17.  The UK bioscience sector has contributed much to innovation in developing new diagnostic methods and is a promising source of new tests for human disease. For example, new DNA-based detection assays provide a sensitive means to test for the presence of infectious pathogens. Similarly, the field of proteomics focuses on detecting proteins that are associated with a disease, with the aim of discovering new protein markers for diagnostic purposes.

  18.  In its Final Programme Document published in November 2001, the National Measurement System Directorate identified the central concern of the diagnostics sector as standards of measurement. The validity of analyses and measurements is critical for biotechnology R&D, especially in the post-genomic world where discoveries have the potential to be translated into immensely useful products and processes. The National Institute for Biological Standards and Control plays an important role in monitoring and validating these products to safeguard and enhance public health.

  19.  To transfer technology and to satisfy the regulator, data must be accurate, precise and reproducible by different organisations. For many years comparability has been built into the physical sciences and the industries that use them, but this has often not been the case in biology. The National Measurement System programme is well placed to generate new approaches in measurement in biotechnology which will lead to standardisation and thus comparability, both nationally and internationally.

Should the United Kingdom make greater use of vaccines to combat infection and what problems exist for developing new, more effective or safer vaccines?

  20.  Yes, for the following reasons:

    —  Viral disease prevalence is increasing, with limited treatment options available; vaccines preventing disease are therefore a logical and more effective approach.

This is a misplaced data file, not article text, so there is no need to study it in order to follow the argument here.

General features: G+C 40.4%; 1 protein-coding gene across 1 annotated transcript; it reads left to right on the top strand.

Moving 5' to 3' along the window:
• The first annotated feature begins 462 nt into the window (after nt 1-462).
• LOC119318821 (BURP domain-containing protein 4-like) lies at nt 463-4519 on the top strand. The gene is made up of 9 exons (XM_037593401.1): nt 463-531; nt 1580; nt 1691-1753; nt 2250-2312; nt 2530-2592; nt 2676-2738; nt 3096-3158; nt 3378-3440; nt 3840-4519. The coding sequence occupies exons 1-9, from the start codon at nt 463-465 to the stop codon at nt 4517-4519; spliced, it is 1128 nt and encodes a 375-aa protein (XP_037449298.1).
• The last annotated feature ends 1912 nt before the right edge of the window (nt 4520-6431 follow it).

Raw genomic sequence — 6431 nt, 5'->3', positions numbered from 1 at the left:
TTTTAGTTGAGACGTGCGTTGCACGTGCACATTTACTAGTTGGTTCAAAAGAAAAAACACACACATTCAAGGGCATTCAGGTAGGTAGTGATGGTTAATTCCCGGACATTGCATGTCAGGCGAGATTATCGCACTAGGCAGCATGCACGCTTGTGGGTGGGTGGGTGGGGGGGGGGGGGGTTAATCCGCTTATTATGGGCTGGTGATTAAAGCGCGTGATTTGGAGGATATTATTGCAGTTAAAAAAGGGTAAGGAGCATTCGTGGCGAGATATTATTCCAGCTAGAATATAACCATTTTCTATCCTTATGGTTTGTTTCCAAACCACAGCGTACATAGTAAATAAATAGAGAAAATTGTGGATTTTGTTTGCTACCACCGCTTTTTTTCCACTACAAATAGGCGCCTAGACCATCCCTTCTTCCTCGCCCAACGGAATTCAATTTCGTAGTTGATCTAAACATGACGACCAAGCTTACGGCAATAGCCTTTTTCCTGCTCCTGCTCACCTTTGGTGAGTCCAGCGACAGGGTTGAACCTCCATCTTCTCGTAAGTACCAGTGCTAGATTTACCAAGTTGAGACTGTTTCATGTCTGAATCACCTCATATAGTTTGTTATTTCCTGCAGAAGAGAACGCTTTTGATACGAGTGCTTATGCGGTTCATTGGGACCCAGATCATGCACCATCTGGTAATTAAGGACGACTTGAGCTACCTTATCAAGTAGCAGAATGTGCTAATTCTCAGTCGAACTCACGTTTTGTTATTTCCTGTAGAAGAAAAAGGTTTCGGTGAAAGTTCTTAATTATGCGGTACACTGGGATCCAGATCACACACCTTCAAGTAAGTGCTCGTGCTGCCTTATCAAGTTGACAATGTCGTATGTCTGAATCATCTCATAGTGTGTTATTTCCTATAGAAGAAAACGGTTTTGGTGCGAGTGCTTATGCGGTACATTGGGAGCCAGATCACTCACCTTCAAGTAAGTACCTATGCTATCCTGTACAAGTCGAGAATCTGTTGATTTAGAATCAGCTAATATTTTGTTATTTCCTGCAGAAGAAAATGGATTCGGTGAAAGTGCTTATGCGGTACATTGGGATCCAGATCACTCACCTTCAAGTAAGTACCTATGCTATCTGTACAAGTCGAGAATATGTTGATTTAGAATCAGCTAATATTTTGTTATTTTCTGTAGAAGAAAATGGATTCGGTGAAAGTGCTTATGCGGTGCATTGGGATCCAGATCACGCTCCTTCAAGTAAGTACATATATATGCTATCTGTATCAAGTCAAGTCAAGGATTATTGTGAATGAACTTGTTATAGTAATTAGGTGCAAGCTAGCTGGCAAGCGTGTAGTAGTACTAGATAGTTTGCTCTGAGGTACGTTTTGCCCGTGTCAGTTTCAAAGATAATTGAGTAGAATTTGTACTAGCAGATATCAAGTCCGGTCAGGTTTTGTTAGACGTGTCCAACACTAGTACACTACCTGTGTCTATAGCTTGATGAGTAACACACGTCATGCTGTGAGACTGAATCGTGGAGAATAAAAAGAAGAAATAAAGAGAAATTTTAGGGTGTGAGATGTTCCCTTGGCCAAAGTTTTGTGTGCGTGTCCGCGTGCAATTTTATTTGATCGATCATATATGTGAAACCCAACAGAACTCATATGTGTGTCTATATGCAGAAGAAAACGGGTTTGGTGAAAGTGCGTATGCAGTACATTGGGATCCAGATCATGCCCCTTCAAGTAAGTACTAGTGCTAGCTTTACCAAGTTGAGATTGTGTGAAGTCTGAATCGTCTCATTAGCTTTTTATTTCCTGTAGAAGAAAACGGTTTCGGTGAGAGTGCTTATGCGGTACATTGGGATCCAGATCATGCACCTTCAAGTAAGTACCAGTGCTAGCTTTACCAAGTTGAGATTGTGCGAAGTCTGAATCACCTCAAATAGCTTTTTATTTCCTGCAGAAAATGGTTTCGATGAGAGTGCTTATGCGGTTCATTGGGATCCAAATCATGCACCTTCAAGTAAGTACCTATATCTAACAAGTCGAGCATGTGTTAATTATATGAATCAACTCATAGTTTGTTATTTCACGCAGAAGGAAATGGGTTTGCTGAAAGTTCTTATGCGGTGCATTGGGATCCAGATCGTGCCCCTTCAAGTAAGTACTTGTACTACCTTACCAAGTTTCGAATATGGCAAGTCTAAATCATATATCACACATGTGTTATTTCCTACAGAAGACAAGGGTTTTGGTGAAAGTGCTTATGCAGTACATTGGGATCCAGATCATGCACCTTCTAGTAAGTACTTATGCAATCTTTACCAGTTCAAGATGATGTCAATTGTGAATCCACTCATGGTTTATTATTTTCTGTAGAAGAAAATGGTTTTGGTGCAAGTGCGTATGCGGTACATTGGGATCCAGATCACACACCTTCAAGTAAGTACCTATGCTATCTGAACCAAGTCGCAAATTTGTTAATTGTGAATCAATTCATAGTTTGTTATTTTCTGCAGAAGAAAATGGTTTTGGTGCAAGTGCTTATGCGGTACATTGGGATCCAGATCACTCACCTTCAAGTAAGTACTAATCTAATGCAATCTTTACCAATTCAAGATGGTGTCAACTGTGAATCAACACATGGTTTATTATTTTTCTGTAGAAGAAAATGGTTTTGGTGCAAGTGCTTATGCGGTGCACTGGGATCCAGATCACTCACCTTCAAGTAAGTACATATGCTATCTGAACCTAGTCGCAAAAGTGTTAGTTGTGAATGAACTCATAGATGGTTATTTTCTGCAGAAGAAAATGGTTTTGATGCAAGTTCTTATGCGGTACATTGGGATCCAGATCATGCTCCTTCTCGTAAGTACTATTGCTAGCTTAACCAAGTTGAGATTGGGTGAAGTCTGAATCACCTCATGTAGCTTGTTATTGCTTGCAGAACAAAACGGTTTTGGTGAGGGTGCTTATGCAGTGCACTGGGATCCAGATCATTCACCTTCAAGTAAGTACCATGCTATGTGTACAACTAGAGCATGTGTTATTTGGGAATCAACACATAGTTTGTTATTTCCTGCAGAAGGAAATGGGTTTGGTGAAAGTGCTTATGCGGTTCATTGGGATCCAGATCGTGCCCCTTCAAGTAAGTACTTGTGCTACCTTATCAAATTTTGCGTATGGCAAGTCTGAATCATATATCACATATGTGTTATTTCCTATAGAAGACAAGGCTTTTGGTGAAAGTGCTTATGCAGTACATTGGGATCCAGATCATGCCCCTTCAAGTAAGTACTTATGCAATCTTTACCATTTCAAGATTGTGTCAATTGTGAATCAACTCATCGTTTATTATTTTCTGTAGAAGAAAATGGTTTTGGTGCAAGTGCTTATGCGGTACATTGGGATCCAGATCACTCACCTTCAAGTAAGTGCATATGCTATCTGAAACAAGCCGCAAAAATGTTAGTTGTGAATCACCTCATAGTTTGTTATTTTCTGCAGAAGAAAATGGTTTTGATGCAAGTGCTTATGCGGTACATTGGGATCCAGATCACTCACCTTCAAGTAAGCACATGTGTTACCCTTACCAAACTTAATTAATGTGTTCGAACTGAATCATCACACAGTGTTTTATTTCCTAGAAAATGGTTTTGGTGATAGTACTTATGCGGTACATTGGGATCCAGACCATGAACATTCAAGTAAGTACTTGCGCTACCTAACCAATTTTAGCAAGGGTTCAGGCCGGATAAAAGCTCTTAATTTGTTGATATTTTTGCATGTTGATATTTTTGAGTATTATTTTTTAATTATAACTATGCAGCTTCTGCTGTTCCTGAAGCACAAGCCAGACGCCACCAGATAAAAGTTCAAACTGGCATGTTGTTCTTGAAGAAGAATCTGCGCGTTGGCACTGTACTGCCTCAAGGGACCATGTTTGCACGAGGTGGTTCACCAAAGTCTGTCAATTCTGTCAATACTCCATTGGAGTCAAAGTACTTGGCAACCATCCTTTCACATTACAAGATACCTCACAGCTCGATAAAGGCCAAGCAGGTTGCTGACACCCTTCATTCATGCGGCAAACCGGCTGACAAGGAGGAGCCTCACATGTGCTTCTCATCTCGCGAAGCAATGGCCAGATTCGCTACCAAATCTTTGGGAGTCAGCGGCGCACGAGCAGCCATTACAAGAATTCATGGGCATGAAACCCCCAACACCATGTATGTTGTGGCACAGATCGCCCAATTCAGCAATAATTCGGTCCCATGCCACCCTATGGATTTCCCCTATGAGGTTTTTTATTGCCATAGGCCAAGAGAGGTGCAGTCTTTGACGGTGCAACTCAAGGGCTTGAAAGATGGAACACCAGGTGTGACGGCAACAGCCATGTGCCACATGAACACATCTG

—  Bacterial disease remains problematic given the development of antibiotic resistance—many antibiotics no longer work against bacteria that cause disease.

    —  Parasitic disease remains an issue for people in the UK.

    —  Increased international travel and migration has lead to an increase in the number of exotic and re-emerging diseases—developing world diseases are now more of a threat to developed countries.

    —  Threats from bioterrorism, such as smallpox, are not amenable to approaches other than prevention with vaccines and outbreak control with vaccination.

  21.  There are, however, some problems relating the development of new vaccines. These are:

    —  Infrastructure to develop candidates, eg difficulties in translation of basic research findings into product candidates.

    —  Prevalence issues of target disease resulting in societal resistance to vaccination for less apparent disease states.

    —  Replacement of existing vaccines requires larger studies with greater power.

    —  Development time and cost from concept to product (up to ten years or more).

    —  Shortage of manufacturing capacity.

    —  Lack of investment in early stage research and development in the field of infectious diseases.

Which infectious diseases pose the biggest threats in the foreseeable future?


  22.  These are new or drug-resistant infections where we have seen an increase in incidence over the past 25 years, or expect to see an increase in incidence in the near future:

    —  HIV—tens of millions infected worldwide, with a high proportion dying of AIDS.

    —  Hepatitis C—the most common cause of post-transfusion hepatitis worldwide.

    —  Influenza A—first isolated in humans in 1997, it was initially feared that the H5N1 virus could trigger a global influenza pandemic, but fortunately the virus does not seem to transmit as well as first thought.